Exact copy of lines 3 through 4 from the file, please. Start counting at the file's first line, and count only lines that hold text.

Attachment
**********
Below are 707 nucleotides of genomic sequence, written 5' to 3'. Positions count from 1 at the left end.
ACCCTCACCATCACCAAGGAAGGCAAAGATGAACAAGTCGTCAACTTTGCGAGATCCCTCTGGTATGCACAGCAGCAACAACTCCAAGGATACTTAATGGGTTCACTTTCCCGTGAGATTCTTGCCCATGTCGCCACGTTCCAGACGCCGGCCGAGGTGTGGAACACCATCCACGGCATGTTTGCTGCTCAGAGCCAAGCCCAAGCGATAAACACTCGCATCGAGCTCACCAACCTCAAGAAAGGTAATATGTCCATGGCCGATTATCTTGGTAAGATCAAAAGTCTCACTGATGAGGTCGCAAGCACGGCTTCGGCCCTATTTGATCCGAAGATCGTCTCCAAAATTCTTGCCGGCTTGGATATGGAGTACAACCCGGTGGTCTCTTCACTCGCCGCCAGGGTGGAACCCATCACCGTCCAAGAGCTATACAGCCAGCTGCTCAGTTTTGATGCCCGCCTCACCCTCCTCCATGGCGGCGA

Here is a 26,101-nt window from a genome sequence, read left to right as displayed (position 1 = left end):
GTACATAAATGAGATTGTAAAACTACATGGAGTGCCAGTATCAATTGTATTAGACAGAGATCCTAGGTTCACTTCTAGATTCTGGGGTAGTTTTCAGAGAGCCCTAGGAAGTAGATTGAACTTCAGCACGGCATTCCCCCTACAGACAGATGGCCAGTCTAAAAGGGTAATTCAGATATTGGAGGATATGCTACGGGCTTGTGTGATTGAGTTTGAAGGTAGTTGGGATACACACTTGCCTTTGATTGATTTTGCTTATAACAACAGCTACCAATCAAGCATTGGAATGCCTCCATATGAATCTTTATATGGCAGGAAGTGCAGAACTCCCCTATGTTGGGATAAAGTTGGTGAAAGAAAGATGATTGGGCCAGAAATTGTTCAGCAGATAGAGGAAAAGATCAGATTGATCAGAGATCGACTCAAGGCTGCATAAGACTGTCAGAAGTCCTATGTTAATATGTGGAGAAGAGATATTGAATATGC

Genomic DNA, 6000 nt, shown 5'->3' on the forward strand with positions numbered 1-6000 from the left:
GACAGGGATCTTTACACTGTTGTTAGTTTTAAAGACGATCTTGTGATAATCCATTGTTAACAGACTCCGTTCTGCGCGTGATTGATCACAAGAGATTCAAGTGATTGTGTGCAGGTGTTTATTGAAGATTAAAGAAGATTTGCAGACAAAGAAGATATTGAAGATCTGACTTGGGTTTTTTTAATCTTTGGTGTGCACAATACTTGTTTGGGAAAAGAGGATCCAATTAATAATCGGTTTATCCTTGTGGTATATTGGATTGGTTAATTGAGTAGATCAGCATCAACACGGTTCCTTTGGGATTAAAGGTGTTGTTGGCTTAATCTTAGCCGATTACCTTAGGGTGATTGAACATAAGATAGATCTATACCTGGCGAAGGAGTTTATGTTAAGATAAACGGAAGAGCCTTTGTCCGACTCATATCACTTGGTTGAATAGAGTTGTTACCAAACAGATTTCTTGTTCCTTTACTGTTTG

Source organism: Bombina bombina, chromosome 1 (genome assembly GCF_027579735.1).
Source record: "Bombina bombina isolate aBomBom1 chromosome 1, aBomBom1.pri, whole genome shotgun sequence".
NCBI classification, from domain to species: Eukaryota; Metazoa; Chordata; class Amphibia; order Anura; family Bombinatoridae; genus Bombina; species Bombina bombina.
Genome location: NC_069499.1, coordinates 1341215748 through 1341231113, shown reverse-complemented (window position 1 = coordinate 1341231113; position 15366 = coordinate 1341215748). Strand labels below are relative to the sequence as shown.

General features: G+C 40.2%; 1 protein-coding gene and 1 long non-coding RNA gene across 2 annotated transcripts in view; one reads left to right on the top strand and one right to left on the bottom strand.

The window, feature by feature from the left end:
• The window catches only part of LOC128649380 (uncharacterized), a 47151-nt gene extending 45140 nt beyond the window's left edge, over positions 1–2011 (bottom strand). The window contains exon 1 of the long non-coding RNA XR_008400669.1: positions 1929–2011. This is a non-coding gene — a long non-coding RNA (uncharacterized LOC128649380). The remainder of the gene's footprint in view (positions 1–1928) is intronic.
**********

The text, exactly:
Here is a 26,101-nt window from a genome sequence, read left to right as displayed (position 1 = left end):
GTACATAAATGAGATTGTAAAACTACATGGAGTGCCAGTATCAATTGTATTAGACAGAGATCCTAGGTTCACTTCTAGATTCTGGGGTAGTTTTCAGAGAGCCCTAGGAAGTAGATTGAACTTCAGCACGGCATTCCCCCTACAGACAGATGGCCAGTCTAAAAGGGTAATTCAGATATTGGAGGATATGCTACGGGCTTGTGTGATTGAGTTTGAAGGTAGTTGGGATACACACTTGCCTTTGATTGATTTTGCTTATAACAACAGCTACCAATCAAGCATTGGAATGCCTCCATATGAATCTTTATATGGCAGGAAGTGCAGAACTCCCCTATGTTGGGATAAAGTTGGTGAAAGAAAGATGATTGGGCCAGAAATTGTTCAGCAGATAGAGGAAAAGATCAGATTGATCAGAGATCGACTCAAGGCTGCATAAGACTGTCAGAAGTCCTATGTTAATATGTGGAGAAGAGATATTGAATATGC